In most jurisdictions, the union must also satisfy the labour relations board that it has the prerequisites to be recognized as a valid or viable trade union before it can become certified. At the federal level, and in some provinces, a labour board has the power to automatically certify a union if the employer commits an unfair labour practice and, but for that practice, the union would likely have had the requisite amount of employee support for the union.

Links and Resources:

This information is not intended or offered as legal advice and is presented for educational and information purposes only. The opinions and interpretations in this publication are those of the author and do not necessarily reflect those of the Government of Canada.

Once certified, the union acquires the right to bargain with the employer on behalf of the employees in the bargaining unit and to enter into a collective agreement setting out the terms and conditions of employment for those employees. In exchange for that right, the union has the duty to represent all of the employees in the bargaining unit in a manner which is not arbitrary, discriminatory, or in bad faith, whether or not those employees have actually joined the union.

There may be disagreements with the union on what might be the appropriate bargaining unit or on what specific employees will fall within that unit. There is a specialized process for dispute resolution on those issues.

After certification, the employees will typically set out a constitution, by-laws, and procedures for their union local. They will also appoint certain individuals to speak on their behalf (e.g., a bargaining committee, an executive committee, union stewards who will carry forward grievances, health and safety representatives, union staff representatives).

Union/Management Relationships

Both the employer and the union should strive for a relationship that is collaborative and built on a foundation of respect, fairness, open communication, and consultation. Fostering good communication should be a priority. The employer and the union should not only come together to resolve a dispute. They should build collaborative strategies to further their mutual goals, provide quality early learning and child care services, and make the workplace better for the employees.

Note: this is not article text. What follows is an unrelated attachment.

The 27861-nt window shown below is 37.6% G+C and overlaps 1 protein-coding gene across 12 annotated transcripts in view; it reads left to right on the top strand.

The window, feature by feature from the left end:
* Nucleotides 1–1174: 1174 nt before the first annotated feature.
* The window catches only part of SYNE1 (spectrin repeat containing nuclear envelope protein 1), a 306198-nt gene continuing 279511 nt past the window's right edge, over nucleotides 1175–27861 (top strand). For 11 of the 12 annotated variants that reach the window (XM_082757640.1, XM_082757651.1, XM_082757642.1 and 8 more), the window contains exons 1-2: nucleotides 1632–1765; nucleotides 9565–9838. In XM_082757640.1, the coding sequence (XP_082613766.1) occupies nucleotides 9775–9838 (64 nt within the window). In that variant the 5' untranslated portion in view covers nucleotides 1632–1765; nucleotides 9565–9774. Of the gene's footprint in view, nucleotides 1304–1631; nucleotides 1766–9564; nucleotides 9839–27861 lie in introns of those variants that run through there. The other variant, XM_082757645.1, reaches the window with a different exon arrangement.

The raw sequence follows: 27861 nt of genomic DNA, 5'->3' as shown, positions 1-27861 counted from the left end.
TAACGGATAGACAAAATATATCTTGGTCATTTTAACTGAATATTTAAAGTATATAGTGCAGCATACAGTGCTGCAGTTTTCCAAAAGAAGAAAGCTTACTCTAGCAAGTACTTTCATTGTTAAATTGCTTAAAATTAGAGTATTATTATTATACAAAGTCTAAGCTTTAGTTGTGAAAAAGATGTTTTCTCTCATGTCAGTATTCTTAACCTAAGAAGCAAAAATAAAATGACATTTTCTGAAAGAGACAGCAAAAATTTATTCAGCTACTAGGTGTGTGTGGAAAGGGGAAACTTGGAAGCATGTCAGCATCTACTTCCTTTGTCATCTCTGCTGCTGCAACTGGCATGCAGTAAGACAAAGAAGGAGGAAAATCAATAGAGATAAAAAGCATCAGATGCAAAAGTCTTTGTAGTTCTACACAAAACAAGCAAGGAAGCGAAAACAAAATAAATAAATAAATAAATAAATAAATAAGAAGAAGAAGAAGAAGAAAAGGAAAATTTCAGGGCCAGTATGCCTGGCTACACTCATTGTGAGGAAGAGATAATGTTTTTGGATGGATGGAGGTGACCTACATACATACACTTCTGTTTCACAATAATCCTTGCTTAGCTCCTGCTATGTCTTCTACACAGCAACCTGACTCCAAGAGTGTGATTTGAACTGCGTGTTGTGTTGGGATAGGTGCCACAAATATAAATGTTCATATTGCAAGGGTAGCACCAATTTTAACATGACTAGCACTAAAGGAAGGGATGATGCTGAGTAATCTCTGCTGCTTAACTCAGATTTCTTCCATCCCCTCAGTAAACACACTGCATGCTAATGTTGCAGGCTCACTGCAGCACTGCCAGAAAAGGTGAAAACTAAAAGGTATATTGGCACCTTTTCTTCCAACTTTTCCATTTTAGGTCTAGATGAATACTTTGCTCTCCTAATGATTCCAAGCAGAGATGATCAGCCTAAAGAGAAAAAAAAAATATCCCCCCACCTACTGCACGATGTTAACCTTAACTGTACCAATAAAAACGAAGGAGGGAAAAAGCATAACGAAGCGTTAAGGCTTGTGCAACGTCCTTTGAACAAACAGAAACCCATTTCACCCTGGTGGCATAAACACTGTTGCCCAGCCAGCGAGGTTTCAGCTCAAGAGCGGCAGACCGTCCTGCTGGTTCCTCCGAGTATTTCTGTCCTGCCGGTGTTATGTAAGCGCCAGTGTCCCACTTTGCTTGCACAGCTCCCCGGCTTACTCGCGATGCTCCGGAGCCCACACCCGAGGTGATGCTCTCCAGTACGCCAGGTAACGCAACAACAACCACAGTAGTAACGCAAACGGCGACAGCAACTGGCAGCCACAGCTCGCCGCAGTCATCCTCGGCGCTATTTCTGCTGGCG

The key to establishing a good relationship is open and ongoing communication and consultation. The employer should keep the union informed about upcoming issues and/or changes in the workplace, thus avoiding surprises and building trust. It is also good practice to involve the union when setting up committees that are not part of the collective agreement to deal with specific projects or issues. In particular, it is helpful to seek the union’s nominations for employees who might sit on committees that include employee representation. In some cases, this may be determined in the collective agreement.

Often, collective agreements will also have a provision for a labour management committee. The committee is a joint structure of equal membership between management and the union. Meetings are opportunities to discuss workplace issues and help resolve matters of mutual concern before they escalate. The minutes of these meetings provide a record of what was discussed and any agreed-to actions, and ensure that everyone has the same understanding.

It is important for the employer and the union to understand each other’s roles and rights. The employer must respect the role of the union as the sole and exclusive agent of the employees. The union must respect the employer's exclusive right to manage its operations and to direct its workforce, subject to the terms of the collective agreement. Both parties must recognize and acknowledge their respective rights and obligations under labour and other employment legislation and under the collective agreement, and the rights and obligations of the employees covered by the agreement.

Above all, the employer must respect the fact that the employees have a right to join and participate in a union, including the right to strike, without fear of intimidation, coercion, harassment, or undue influence by the employer. The union must also abide by its obligations to treat all employees fairly and in good faith, and to treat management with appropriate respect.

The employer must provide fair and competitive wages, benefits, and working conditions when compared to similar workplaces. It must share sufficient and topical information with the union to permit the union to represent its members fairly and diligently. It must openly listen to the union as the collective voice of the employees especially in matters dealing with policy or operational efficiency and effectiveness. It must involve the union in issues where the employees may be negatively affected by operational or financial plans.

The employer and the union must agree to and then respect the overall purposes of a collective agreement: (1) to establish mutually satisfactory relations between the employer and its employees; (2) to establish and maintain satisfactory working conditions, hours of work, and wages for all employees who are subject to the provisions of the agreement; and (3) to provide procedures for the prompt and equitable resolution of disputes.